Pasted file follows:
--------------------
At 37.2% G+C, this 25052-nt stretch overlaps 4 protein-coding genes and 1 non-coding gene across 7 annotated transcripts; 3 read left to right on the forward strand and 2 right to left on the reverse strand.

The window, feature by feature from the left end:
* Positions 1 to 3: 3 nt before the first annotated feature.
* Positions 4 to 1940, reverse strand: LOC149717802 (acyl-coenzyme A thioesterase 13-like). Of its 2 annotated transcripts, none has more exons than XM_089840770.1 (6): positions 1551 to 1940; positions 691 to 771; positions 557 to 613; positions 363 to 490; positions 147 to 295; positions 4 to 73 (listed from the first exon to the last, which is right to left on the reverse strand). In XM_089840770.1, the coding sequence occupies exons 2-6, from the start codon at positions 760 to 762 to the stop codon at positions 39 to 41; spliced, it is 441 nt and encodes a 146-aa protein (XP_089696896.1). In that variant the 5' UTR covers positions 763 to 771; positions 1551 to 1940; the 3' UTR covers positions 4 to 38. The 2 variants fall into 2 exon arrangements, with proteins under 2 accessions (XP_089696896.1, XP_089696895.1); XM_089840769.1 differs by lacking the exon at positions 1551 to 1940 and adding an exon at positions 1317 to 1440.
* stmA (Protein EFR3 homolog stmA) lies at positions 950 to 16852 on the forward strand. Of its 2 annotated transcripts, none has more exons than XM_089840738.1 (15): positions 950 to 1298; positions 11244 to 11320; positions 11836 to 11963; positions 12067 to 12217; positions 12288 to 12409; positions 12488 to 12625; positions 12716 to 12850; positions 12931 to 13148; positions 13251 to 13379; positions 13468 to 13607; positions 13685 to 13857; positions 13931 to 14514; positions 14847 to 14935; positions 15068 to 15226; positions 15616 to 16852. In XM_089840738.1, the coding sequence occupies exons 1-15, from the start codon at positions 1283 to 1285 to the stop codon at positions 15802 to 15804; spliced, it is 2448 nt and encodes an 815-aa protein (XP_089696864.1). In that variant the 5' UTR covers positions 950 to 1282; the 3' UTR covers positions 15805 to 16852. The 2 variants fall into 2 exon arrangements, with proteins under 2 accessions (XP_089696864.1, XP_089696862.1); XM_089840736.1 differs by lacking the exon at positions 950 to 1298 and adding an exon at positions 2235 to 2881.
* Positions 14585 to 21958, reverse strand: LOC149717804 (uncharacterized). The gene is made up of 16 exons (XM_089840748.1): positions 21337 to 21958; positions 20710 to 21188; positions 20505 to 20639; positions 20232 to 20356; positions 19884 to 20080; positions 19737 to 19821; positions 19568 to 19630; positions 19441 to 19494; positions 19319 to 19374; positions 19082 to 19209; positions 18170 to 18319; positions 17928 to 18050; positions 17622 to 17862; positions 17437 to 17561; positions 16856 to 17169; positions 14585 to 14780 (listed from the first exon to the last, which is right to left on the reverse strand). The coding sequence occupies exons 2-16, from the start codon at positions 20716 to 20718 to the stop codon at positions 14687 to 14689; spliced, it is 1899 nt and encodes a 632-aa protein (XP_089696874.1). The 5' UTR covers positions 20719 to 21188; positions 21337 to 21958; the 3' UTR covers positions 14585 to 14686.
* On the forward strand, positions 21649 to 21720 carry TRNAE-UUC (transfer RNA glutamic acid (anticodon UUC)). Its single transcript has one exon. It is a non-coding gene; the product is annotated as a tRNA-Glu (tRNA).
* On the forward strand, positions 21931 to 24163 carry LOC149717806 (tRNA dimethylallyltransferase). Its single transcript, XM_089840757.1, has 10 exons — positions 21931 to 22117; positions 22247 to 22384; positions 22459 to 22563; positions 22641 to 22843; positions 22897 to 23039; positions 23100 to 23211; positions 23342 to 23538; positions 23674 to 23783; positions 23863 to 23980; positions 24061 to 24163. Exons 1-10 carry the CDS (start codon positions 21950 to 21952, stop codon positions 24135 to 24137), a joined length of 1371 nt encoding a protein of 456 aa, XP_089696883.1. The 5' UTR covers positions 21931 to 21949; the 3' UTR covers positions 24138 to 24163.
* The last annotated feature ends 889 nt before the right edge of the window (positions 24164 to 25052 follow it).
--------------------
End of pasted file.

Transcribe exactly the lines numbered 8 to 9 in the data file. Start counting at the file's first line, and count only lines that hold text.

* On the forward strand, positions 21931 to 24163 carry LOC149717806 (tRNA dimethylallyltransferase). Its single transcript, XM_089840757.1, has 10 exons — positions 21931 to 22117; positions 22247 to 22384; positions 22459 to 22563; positions 22641 to 22843; positions 22897 to 23039; positions 23100 to 23211; positions 23342 to 23538; positions 23674 to 23783; positions 23863 to 23980; positions 24061 to 24163. Exons 1-10 carry the CDS (start codon positions 21950 to 21952, stop codon positions 24135 to 24137), a joined length of 1371 nt encoding a protein of 456 aa, XP_089696883.1. The 5' UTR covers positions 21931 to 21949; the 3' UTR covers positions 24138 to 24163.
* The last annotated feature ends 889 nt before the right edge of the window (positions 24164 to 25052 follow it).